Elf Jr. The Musical
Old Mill Theatre’s final production is a feel-good Christmas celebration, bursting with holiday feeling, youthful exuberance and community joy.
The lovely atmosphere begins in the foyer, as patrons are entertained by the Bel Canto Performing Arts choristers performing a selection of Christmas carols. A lovely way to get into the spirit of the show.
Elf Jr.is one of the best junior cuttings of a show I have seen, with minimal jumps in the action, and a good quality story line - loyal to both the original movie and full-length stage adaptation. As a result, this is a fun Christmas tale that is entertaining for all ages. It is performed by a cohesive team of children and teens, led with precision by director Katherine Friend.
Buddy the Elf is a human orphan who snuck into Santa’s sack as an infant. Raised by elves, he does not realise his true identity for years, and in this story he seeks to find his real father, an executive book publisher, who has lost the spirit of Christmas, and who is unaware of Buddy’s existence.
George O’Doherty is a loveable Buddy, whose genuine but ebullient performance keeps us completely engaged. He is thoroughly at home with his elf family, played by the youngest cast members (including Elf Shawanda - Taya Wilson) and Santa Claus - who might just be the real one (Ashley Garner couldn’t possibly make that quick change late in the show).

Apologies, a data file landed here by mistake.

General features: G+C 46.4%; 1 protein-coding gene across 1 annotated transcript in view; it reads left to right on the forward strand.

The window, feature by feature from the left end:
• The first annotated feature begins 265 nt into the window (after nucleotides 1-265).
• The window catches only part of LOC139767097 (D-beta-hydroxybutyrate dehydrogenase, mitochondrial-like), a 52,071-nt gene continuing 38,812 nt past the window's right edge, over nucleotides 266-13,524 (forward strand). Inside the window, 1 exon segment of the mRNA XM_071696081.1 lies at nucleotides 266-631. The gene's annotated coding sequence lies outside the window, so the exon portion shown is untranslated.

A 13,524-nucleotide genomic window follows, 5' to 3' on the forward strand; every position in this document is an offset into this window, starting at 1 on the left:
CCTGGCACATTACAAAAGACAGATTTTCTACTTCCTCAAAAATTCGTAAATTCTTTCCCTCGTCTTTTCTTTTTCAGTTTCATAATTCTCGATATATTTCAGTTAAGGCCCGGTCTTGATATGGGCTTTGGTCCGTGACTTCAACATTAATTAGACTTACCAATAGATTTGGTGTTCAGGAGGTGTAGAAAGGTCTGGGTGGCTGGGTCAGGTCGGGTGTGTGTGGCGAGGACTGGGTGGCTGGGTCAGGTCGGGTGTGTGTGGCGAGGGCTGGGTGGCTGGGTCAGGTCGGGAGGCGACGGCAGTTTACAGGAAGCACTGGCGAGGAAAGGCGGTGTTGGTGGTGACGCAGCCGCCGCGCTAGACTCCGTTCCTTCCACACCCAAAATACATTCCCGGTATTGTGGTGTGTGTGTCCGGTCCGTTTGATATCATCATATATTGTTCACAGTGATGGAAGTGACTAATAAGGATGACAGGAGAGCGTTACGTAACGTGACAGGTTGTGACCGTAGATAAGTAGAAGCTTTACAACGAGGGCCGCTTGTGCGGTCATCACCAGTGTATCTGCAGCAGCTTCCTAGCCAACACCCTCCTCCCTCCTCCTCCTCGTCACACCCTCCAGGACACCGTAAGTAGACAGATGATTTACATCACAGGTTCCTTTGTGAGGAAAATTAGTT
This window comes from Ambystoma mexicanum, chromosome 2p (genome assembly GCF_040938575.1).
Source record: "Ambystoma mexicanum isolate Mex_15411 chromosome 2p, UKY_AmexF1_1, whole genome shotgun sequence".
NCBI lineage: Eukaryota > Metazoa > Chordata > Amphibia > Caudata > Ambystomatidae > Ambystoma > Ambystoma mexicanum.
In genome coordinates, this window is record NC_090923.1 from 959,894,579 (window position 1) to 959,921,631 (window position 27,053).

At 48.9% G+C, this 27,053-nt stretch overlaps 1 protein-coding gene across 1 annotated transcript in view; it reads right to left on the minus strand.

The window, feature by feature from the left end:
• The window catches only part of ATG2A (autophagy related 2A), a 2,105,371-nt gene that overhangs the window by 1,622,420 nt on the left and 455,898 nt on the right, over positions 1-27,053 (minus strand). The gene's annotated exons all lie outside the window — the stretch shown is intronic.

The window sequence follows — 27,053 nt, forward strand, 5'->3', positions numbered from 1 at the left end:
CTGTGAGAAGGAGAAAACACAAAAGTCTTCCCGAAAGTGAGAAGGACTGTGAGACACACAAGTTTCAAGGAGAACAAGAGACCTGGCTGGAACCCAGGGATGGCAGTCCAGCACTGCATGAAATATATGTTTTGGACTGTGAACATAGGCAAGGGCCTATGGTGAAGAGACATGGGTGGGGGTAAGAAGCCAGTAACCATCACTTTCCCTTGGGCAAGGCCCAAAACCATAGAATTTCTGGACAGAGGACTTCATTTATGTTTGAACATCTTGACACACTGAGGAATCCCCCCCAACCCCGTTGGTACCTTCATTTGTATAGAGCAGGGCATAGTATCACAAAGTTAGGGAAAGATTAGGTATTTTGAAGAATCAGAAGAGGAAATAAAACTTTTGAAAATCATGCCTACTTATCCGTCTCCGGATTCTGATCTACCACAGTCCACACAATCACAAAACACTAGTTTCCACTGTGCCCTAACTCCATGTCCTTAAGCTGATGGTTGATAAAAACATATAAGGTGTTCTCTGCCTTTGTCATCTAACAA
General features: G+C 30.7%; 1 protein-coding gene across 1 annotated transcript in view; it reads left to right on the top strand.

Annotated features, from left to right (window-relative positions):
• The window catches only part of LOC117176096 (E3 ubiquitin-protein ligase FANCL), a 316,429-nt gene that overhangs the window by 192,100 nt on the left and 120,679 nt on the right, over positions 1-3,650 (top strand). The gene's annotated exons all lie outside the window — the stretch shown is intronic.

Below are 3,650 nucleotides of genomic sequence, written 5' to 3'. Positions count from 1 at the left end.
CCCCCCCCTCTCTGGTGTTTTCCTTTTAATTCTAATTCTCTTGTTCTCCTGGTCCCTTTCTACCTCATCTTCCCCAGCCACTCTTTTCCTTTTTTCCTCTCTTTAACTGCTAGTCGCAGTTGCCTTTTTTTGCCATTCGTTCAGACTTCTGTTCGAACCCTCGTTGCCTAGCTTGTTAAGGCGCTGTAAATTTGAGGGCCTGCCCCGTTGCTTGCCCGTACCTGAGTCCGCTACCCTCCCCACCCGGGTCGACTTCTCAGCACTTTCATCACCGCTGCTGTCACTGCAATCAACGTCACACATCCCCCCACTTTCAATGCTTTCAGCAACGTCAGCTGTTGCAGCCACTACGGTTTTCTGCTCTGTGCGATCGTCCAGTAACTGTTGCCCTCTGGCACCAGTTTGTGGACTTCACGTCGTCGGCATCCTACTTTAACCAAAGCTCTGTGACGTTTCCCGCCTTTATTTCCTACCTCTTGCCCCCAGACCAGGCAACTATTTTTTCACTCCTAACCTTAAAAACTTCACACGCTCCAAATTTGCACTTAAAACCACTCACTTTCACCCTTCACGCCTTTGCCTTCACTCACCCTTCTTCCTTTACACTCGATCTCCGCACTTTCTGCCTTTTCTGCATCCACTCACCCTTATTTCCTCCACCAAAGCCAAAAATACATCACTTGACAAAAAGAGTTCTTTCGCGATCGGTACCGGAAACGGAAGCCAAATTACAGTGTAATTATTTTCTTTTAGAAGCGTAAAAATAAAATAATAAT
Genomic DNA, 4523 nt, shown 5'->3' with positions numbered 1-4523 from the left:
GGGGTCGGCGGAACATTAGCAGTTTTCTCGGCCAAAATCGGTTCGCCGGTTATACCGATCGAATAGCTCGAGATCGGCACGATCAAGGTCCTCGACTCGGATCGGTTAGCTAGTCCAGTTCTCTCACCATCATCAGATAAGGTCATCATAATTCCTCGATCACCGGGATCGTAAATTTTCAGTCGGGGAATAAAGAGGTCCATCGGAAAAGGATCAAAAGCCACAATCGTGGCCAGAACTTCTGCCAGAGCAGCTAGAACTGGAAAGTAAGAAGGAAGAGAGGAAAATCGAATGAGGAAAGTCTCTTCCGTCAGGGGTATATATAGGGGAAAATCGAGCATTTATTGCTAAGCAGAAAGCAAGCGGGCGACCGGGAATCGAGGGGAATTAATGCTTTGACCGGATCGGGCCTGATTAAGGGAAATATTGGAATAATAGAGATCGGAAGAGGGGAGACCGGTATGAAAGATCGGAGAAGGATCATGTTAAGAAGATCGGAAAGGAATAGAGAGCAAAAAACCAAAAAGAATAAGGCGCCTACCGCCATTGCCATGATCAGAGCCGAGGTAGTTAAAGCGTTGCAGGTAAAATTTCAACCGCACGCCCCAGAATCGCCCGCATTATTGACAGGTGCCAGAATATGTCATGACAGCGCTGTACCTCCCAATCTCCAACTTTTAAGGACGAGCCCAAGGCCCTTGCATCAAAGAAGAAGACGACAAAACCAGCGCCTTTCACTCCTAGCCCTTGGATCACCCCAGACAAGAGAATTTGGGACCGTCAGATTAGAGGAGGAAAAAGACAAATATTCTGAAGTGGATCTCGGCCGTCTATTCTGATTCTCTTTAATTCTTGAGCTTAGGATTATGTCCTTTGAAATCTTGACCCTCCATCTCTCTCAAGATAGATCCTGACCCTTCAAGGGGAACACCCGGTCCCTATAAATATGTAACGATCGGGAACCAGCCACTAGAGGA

In New York we discover Buddy’s dad Walter (a strong performance from Blake Jenkins), his wife Emily (in a nicely nuanced portrayal by Kelsey Zampino) and son Michael (an impressive community theatre debut from Keaton Humphries). I enjoyed the input from Charlotte Kiely as secretary Deb, and the delightful cameo from Rowan Marley as Security.
We meet the staff at Macy’s, including love interest Jovie (a lovely Kaitlin Sonnendecker), Macy’s Manager (a solid performance from Cooper Jenkins) and a perplexed fake Santa (Toby Crestani).
Villain of the piece, Mr Greenaway, is played with outstanding expression, by Ashley Garner.
First time choreographer Gemma Trenbath has created dances that cater to a broad range of abilities, that are fun and well executed. The set is simple and projections (the wonderful Blake Jenkins) help set the scenes. John Woolrych’s lighting design captures the mood very well. The show uses a professional backing track, and my only disappointment was that solo singers are difficult to hear.
If you are feeling jaded by the end of year rush, this snack sized show is the perfect answer. Fun, festive, seasonal and sassy Elf Jr. is a crowd pleaser with great heart and well worth seeing.